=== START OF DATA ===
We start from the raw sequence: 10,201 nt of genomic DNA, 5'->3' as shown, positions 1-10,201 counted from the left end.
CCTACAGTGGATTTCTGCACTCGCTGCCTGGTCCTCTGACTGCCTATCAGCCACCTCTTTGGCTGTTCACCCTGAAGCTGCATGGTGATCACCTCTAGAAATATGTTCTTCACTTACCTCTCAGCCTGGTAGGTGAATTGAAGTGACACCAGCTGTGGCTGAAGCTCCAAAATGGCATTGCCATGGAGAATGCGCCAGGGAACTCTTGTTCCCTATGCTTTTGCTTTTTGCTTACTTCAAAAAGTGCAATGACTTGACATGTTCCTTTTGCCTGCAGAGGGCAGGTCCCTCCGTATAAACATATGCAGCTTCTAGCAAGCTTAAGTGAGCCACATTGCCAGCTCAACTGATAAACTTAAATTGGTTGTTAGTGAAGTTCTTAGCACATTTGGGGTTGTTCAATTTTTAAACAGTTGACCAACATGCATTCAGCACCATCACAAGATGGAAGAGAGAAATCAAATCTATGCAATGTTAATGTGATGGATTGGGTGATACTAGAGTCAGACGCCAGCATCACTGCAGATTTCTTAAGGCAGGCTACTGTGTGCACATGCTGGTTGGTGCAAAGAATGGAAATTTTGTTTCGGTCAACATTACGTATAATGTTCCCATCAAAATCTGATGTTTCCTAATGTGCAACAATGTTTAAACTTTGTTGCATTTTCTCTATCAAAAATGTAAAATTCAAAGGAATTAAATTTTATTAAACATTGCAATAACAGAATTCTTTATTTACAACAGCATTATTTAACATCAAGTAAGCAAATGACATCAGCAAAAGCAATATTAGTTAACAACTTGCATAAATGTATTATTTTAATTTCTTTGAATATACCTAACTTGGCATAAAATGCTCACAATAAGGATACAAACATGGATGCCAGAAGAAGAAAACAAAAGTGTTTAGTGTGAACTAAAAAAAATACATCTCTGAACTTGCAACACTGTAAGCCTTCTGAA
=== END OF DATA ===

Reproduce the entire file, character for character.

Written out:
We start from the raw sequence: 10,201 nt of genomic DNA, 5'->3' as shown, positions 1-10,201 counted from the left end.
CCTACAGTGGATTTCTGCACTCGCTGCCTGGTCCTCTGACTGCCTATCAGCCACCTCTTTGGCTGTTCACCCTGAAGCTGCATGGTGATCACCTCTAGAAATATGTTCTTCACTTACCTCTCAGCCTGGTAGGTGAATTGAAGTGACACCAGCTGTGGCTGAAGCTCCAAAATGGCATTGCCATGGAGAATGCGCCAGGGAACTCTTGTTCCCTATGCTTTTGCTTTTTGCTTACTTCAAAAAGTGCAATGACTTGACATGTTCCTTTTGCCTGCAGAGGGCAGGTCCCTCCGTATAAACATATGCAGCTTCTAGCAAGCTTAAGTGAGCCACATTGCCAGCTCAACTGATAAACTTAAATTGGTTGTTAGTGAAGTTCTTAGCACATTTGGGGTTGTTCAATTTTTAAACAGTTGACCAACATGCATTCAGCACCATCACAAGATGGAAGAGAGAAATCAAATCTATGCAATGTTAATGTGATGGATTGGGTGATACTAGAGTCAGACGCCAGCATCACTGCAGATTTCTTAAGGCAGGCTACTGTGTGCACATGCTGGTTGGTGCAAAGAATGGAAATTTTGTTTCGGTCAACATTACGTATAATGTTCCCATCAAAATCTGATGTTTCCTAATGTGCAACAATGTTTAAACTTTGTTGCATTTTCTCTATCAAAAATGTAAAATTCAAAGGAATTAAATTTTATTAAACATTGCAATAACAGAATTCTTTATTTACAACAGCATTATTTAACATCAAGTAAGCAAATGACATCAGCAAAAGCAATATTAGTTAACAACTTGCATAAATGTATTATTTTAATTTCTTTGAATATACCTAACTTGGCATAAAATGCTCACAATAAGGATACAAACATGGATGCCAGAAGAAGAAAACAAAAGTGTTTAGTGTGAACTAAAAAAAATACATCTCTGAACTTGCAACACTGTAAGCCTTCTGAA